I work with many leaders who are strengthening their confidence. This can mean different things for different people, such as finding their voices, stepping into the authority of their roles, or stretching into other new behaviors. What I have learned, from my own experience and from my work with my clients, is that confidence manifests itself in different ways. When you know what these ways are, this provides a means to understand “confidence habits” as well as how to shift them.
I refer to the framework I have developed as the Domains of Confidence. These are:
- Body – the stance that we take
- Language – the words and tone that we use
- Mind – the assumptions that we hold
Body. Our bodies can be a powerful way to change our way of being. Stand up straight by reaching your head toward the ceiling, lengthening your spine, and allowing your shoulders to relax and fall away from your ears. Find your center by gently leaning from side to side and then from front to back. Press your feet and legs into the floor, grounding you and forming one line of energy from your feet to the top of your head. Let your arms fall naturally at your sides, and notice how this might be different than where your hands might normally be. Bring a slight smile to your face. This activates your parasympathetic nervous system, relaxing your mind and body. In what ways is this different than your usual stance? What shifts do you notice in your confidence?
Language. If we are less confident, we may use terms such as “Maybe we could,” “I think,” or “I believe.” Or we may use filler words such as “um” or “like.” Pay attention to your language for two weeks, and write down what you notice. This includes the words you use, the inflection, and the tone. Also note the context – what is the experience, who else is involved, and how confident did you feel? What did you do, and what did you say? After two weeks, what patterns do you see in your language and your confidence? In what specific ways can you turn this learning into action?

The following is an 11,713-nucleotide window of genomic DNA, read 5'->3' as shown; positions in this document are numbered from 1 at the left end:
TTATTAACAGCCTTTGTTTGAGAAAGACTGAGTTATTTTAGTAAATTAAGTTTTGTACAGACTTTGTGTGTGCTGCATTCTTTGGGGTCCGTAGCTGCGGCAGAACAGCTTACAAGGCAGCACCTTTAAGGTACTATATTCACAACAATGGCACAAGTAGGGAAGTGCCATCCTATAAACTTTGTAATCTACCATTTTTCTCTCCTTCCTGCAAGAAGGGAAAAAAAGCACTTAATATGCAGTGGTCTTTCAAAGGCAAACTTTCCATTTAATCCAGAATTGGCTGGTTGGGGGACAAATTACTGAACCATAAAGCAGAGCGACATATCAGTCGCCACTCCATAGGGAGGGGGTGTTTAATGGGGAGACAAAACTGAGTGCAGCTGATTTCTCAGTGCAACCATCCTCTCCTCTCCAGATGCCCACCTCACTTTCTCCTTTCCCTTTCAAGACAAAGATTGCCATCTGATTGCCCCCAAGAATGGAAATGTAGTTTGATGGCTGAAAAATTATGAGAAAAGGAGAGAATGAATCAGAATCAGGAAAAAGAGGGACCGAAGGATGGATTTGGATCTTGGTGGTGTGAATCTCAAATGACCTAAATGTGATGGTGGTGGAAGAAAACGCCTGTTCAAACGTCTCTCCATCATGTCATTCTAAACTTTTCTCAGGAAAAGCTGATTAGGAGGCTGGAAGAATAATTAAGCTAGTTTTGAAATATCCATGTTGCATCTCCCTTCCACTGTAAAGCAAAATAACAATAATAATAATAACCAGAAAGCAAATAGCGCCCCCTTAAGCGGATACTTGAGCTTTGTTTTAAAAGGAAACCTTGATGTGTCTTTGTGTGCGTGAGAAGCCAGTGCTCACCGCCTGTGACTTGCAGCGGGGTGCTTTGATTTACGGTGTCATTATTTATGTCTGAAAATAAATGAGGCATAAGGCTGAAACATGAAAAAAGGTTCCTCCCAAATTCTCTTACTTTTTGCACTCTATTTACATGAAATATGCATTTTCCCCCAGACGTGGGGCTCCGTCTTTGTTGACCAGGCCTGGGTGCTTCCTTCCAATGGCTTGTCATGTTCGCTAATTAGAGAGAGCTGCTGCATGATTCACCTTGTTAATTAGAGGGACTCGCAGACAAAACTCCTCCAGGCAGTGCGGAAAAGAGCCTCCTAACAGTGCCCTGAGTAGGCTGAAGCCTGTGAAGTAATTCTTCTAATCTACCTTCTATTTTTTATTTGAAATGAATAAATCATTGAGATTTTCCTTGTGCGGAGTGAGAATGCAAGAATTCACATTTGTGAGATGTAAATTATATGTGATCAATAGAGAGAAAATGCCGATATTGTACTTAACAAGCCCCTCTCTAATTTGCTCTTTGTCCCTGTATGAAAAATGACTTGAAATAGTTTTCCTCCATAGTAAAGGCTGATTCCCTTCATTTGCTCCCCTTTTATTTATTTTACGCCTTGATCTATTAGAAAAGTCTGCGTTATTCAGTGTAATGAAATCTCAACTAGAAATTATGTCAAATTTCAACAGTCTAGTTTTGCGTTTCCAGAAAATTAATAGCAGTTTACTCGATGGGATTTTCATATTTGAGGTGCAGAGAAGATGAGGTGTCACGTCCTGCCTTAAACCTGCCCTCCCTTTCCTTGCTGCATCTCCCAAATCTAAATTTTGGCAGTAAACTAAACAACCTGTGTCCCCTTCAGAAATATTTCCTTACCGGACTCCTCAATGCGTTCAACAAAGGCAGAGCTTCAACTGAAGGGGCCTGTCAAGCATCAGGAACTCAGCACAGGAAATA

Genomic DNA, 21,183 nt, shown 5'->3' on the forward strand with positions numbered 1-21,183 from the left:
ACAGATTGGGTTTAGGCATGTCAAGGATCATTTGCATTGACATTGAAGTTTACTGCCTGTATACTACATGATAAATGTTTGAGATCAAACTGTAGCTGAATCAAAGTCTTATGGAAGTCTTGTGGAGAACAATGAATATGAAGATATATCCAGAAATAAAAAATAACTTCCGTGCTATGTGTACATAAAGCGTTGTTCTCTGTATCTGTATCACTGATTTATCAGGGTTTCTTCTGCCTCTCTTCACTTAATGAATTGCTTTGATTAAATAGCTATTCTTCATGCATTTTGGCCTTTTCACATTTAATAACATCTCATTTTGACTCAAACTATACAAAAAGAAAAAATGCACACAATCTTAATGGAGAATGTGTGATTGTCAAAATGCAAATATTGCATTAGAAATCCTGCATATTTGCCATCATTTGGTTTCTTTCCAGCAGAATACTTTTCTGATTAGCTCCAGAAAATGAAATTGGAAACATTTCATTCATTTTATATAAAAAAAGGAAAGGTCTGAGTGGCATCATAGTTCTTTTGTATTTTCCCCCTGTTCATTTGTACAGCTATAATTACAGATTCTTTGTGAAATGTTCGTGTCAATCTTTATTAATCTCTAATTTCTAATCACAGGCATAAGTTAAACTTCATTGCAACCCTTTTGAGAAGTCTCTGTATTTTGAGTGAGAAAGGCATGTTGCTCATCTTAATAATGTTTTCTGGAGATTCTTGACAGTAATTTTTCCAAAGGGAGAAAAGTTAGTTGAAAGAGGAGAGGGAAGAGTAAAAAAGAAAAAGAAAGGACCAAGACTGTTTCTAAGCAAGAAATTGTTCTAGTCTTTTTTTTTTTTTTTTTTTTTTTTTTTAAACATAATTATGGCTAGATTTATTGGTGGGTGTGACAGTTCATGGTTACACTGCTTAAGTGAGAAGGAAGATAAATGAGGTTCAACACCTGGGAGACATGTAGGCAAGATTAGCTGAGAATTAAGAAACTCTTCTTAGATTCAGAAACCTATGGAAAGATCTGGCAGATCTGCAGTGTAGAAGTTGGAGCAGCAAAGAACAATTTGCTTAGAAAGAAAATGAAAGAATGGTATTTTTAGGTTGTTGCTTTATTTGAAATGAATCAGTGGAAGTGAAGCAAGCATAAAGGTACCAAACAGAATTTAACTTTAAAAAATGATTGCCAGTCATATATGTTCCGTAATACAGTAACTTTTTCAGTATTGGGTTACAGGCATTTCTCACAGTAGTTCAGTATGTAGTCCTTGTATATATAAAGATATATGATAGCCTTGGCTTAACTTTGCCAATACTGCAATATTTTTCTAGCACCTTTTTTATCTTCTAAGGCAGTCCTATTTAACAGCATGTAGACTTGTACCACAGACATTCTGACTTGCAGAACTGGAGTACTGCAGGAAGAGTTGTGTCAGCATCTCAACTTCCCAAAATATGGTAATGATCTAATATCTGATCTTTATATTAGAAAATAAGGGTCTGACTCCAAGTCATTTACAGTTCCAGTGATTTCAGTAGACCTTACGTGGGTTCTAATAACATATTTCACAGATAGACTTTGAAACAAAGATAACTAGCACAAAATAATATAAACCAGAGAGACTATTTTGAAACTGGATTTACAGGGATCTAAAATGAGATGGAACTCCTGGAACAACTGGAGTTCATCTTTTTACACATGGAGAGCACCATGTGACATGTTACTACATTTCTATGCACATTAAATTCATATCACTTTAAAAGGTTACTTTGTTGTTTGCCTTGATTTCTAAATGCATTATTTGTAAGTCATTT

Mind. What we believe matters. One study found that women performed significantly worse on a spatial ability test after being told men do better on the task. However, women told that women do better on the task performed significantly better at the same task. Similarly, men performed better after being told that men are better at the task, and performed worse after being told that women are better at the task. Notice the situations in which you are more or less confident. What assumptions or beliefs are you holding about yourself, the environment, or others? Are they founded or not? What stories or judgements can be challenged? What can you leverage from this understanding to enable you to show up differently?
Our confidence shows up in many ways – what we think, what we say, and how we carry ourselves. By bringing awareness to our ways of being, we can start to change them and, in doing so, increase our confidence.
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